Wednesday, August 11, 2010

U.S. Military Trends


Over the past week, a couple of items regarding the military.

There is little doubt that military spending has escalated significantly over the past decade.  You cannot fight two wars [or two fronts of one war] without that happening.  But while that is troubling, there are issues beyond money.

The military has become an arm of the State Department.  Soldiers are used for "nation building."  Many in government believe that is the appropriate way to handle conflict.  The old style of "nation destruction" and then look into nation building [e.g., Germany and Japan] has no favor with government thinkers [is that an oxymoron?] these days.  Consequently, even small military campaigns become budget-busters in the era of trying to make everyone our "friends."  That is a consequence of these other nations not being able to control forces within their borders... or being unwilling to do so.  Military response is unfocused, protracted, and expensive.  More effective measures are considered inappropriate.

Internally, the military has its own problems with inertia.  If you go through all of the time, expense, and manpower to create a program and weapon system, you tend to hold on to it regardless of military needs.  As systems become more complex, the real expense lies in the support area not the operational area.  Elaborate support and logistics become essential to keep things going.  And then something comes along like the new Chinese anti-ship missiles [see link above] that threatens to make your investment worth much less.

The U.S. needs to consider whether the role of the military is to protect the U.S. through application of force or whether it is to be part of the State Department.  And, furthermore, the U.S. government needs to rethink its position regarding being the policeman of the world.  By that, I do not mean withdrawing into isolationism as some would advocate.  But rather, the U.S., if it is to provide military protection services, should also provide a bill for services.  Europe can afford it.  Japan can afford it.  South Korea can afford it.  Otherwise the position should be "call us if you need us and we'll see what we can do."

There would be some benefits to our economy other than the direct reduction of the U.S. government budget.  As other countries were forced to deal with the realities of their own security, they could choose to stay within the U.S. group of "friends" or simply act in ways that are in their own best interest.  Oh, they do that already?  Well, in terms of national security, these nations are capable of paying for what they need.  That might raise taxes in those countries or simply create a lot of Switzerlands which seems to be the darling of Libertarians.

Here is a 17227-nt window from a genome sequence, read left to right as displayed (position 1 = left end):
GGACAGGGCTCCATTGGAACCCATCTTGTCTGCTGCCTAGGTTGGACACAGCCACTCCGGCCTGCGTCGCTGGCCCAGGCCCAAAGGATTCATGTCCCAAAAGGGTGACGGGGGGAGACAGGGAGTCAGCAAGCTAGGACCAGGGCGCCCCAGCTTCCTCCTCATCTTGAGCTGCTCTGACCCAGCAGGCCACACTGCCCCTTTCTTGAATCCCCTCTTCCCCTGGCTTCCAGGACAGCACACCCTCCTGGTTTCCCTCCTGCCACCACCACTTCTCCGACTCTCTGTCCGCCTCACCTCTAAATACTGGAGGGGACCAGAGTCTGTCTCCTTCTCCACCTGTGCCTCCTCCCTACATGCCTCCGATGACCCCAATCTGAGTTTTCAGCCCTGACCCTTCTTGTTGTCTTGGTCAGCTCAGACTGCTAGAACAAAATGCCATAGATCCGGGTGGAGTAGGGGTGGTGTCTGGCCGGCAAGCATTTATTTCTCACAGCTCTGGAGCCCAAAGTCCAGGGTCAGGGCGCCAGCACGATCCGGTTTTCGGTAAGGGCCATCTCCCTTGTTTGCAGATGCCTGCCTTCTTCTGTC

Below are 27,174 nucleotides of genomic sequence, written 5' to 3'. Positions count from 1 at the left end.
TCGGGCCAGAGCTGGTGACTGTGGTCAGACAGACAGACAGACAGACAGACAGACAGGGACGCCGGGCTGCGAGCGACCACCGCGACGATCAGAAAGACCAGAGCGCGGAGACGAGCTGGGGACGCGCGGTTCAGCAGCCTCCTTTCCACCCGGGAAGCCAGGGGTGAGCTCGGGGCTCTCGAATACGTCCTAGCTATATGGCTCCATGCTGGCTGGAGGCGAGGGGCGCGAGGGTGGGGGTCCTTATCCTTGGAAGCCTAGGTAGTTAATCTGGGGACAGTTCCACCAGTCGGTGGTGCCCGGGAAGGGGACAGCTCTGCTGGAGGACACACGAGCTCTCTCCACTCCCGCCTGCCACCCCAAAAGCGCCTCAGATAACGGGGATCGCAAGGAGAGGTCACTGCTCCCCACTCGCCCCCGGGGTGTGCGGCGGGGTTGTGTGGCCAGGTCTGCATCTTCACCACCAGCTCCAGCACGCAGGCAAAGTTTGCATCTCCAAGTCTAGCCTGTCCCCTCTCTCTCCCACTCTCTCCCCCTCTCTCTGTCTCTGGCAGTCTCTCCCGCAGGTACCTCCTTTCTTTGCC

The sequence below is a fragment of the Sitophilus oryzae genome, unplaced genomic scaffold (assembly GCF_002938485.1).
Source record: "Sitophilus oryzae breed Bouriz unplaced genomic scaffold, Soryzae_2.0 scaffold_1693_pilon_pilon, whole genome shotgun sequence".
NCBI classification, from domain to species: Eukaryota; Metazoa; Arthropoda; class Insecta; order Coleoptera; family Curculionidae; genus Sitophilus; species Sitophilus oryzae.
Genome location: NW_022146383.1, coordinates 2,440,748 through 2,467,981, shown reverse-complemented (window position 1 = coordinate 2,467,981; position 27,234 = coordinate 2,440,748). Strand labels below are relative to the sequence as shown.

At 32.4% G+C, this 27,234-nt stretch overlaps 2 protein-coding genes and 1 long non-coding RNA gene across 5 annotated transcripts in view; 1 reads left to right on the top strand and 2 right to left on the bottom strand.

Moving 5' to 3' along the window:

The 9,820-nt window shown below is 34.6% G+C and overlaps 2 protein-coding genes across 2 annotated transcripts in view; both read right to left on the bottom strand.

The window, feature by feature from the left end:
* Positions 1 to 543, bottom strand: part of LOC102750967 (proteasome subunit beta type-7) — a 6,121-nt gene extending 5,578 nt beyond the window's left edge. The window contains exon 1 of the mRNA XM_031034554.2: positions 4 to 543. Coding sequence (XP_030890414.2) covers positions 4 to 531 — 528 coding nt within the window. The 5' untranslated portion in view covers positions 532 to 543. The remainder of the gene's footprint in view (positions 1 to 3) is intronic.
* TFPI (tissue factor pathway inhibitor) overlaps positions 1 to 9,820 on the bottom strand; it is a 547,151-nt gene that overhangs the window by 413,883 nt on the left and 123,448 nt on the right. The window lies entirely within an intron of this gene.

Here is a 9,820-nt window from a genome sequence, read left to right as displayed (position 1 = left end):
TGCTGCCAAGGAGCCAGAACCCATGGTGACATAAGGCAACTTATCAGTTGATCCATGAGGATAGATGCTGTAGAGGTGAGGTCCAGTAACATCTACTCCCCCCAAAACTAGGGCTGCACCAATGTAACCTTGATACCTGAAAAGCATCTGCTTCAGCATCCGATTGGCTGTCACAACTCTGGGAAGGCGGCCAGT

Of course, the U.S. would have to be prepared for changes in the world order.
  • Russia will become more influential in Europe.  
  • China will become dominant in Asia and Africa.  South America will become increasingly a source of problems and markets for the U.S.  
  • And, finally, trade will become more difficult as our Russian and Chinese competitors pressure potential markets to give them preferential treatment versus the U.S.
Meanwhile, the military will have to become more serious about three areas:
  • securing our borders.
  • ensuring that outer space does not become a threat [no, not from extraterrestrial aliens... aliens from earth].  China and Iran recognize the importance of militarizing high orbit positions and are in the process of developing systems for that purpose.  Obviously, China represents the greatest present potential threat in that area.  Controlling the high ground is a primary goal for all military forces.
  • creating more autonomous [self-sustaining and survivable] systems that can deliver lethal blows on both small and large scale conflicts.
This is not to say that the U.S. military is less than the world's most formidable military force.  This is to caution that the present spending and deployment trends are not sustainable due to the economic realities of this nation.



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There is always an easy solution to every human problem—neat, plausible, and wrong.
Henry Louis Mencken (1880–1956)
“The Divine Afflatus,” A Mencken Chrestomathy, chapter 25, p. 443 (1949)
... and one could add "not all human problems really are."
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Tracking Interest Rates

Tracking Interest Rates


SEARCH BLOG: FEDERAL RESERVE for full versions... or use the Blog Archive pulldown menu.

February 3, 2006
Go back to 1999-2000 and see what the Fed did. They are following the same pattern for 2005-06. If it ain't broke, the Fed will fix it... and good!